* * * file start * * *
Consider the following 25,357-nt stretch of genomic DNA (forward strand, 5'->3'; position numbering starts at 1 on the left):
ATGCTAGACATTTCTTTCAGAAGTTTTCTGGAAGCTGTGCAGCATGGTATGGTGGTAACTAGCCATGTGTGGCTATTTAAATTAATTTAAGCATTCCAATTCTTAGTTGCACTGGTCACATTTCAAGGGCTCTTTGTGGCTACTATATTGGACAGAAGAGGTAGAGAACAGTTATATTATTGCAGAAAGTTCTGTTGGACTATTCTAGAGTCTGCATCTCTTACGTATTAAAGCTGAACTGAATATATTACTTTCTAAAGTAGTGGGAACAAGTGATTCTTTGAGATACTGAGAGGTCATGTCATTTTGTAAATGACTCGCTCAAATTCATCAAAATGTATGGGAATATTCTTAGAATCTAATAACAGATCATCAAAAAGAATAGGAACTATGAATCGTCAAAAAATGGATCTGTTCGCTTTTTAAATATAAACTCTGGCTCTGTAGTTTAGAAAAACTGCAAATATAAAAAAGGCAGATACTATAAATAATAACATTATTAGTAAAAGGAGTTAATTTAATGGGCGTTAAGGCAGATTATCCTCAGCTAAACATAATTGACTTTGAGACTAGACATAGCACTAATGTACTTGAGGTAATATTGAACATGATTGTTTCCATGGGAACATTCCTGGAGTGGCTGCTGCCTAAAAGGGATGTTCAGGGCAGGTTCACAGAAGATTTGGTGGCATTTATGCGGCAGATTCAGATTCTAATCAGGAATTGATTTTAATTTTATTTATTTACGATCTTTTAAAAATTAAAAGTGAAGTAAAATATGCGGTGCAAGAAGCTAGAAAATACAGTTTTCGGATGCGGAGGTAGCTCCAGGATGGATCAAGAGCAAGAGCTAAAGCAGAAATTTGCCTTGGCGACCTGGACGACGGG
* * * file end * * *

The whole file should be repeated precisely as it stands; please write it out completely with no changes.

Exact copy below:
Consider the following 25,357-nt stretch of genomic DNA (forward strand, 5'->3'; position numbering starts at 1 on the left):
ATGCTAGACATTTCTTTCAGAAGTTTTCTGGAAGCTGTGCAGCATGGTATGGTGGTAACTAGCCATGTGTGGCTATTTAAATTAATTTAAGCATTCCAATTCTTAGTTGCACTGGTCACATTTCAAGGGCTCTTTGTGGCTACTATATTGGACAGAAGAGGTAGAGAACAGTTATATTATTGCAGAAAGTTCTGTTGGACTATTCTAGAGTCTGCATCTCTTACGTATTAAAGCTGAACTGAATATATTACTTTCTAAAGTAGTGGGAACAAGTGATTCTTTGAGATACTGAGAGGTCATGTCATTTTGTAAATGACTCGCTCAAATTCATCAAAATGTATGGGAATATTCTTAGAATCTAATAACAGATCATCAAAAAGAATAGGAACTATGAATCGTCAAAAAATGGATCTGTTCGCTTTTTAAATATAAACTCTGGCTCTGTAGTTTAGAAAAACTGCAAATATAAAAAAGGCAGATACTATAAATAATAACATTATTAGTAAAAGGAGTTAATTTAATGGGCGTTAAGGCAGATTATCCTCAGCTAAACATAATTGACTTTGAGACTAGACATAGCACTAATGTACTTGAGGTAATATTGAACATGATTGTTTCCATGGGAACATTCCTGGAGTGGCTGCTGCCTAAAAGGGATGTTCAGGGCAGGTTCACAGAAGATTTGGTGGCATTTATGCGGCAGATTCAGATTCTAATCAGGAATTGATTTTAATTTTATTTATTTACGATCTTTTAAAAATTAAAAGTGAAGTAAAATATGCGGTGCAAGAAGCTAGAAAATACAGTTTTCGGATGCGGAGGTAGCTCCAGGATGGATCAAGAGCAAGAGCTAAAGCAGAAATTTGCCTTGGCGACCTGGACGACGGG